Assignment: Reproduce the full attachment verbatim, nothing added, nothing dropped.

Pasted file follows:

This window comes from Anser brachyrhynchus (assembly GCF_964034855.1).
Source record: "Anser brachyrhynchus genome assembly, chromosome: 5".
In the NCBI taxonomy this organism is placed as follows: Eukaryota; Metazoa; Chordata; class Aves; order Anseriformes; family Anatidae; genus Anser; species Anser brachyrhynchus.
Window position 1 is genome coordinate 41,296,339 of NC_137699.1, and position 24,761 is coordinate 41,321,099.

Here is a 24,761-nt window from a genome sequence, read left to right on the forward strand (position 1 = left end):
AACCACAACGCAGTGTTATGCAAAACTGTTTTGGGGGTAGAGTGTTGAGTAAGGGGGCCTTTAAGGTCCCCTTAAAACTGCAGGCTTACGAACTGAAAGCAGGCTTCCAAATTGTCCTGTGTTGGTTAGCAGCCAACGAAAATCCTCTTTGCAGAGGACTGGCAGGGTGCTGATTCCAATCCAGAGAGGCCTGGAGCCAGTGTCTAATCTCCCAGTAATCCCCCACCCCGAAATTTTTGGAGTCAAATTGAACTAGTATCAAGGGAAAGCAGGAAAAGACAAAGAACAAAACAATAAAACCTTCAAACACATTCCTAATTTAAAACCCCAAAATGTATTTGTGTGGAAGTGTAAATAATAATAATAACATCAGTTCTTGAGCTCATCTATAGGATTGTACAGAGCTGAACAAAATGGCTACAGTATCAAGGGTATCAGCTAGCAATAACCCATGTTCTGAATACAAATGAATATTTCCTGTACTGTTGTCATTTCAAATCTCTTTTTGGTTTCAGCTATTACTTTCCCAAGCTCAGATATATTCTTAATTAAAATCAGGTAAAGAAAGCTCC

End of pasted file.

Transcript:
This window comes from Anser brachyrhynchus (assembly GCF_964034855.1).
Source record: "Anser brachyrhynchus genome assembly, chromosome: 5".
In the NCBI taxonomy this organism is placed as follows: Eukaryota; Metazoa; Chordata; class Aves; order Anseriformes; family Anatidae; genus Anser; species Anser brachyrhynchus.
Window position 1 is genome coordinate 41,296,339 of NC_137699.1, and position 24,761 is coordinate 41,321,099.

Here is a 24,761-nt window from a genome sequence, read left to right on the forward strand (position 1 = left end):
AACCACAACGCAGTGTTATGCAAAACTGTTTTGGGGGTAGAGTGTTGAGTAAGGGGGCCTTTAAGGTCCCCTTAAAACTGCAGGCTTACGAACTGAAAGCAGGCTTCCAAATTGTCCTGTGTTGGTTAGCAGCCAACGAAAATCCTCTTTGCAGAGGACTGGCAGGGTGCTGATTCCAATCCAGAGAGGCCTGGAGCCAGTGTCTAATCTCCCAGTAATCCCCCACCCCGAAATTTTTGGAGTCAAATTGAACTAGTATCAAGGGAAAGCAGGAAAAGACAAAGAACAAAACAATAAAACCTTCAAACACATTCCTAATTTAAAACCCCAAAATGTATTTGTGTGGAAGTGTAAATAATAATAATAACATCAGTTCTTGAGCTCATCTATAGGATTGTACAGAGCTGAACAAAATGGCTACAGTATCAAGGGTATCAGCTAGCAATAACCCATGTTCTGAATACAAATGAATATTTCCTGTACTGTTGTCATTTCAAATCTCTTTTTGGTTTCAGCTATTACTTTCCCAAGCTCAGATATATTCTTAATTAAAATCAGGTAAAGAAAGCTCC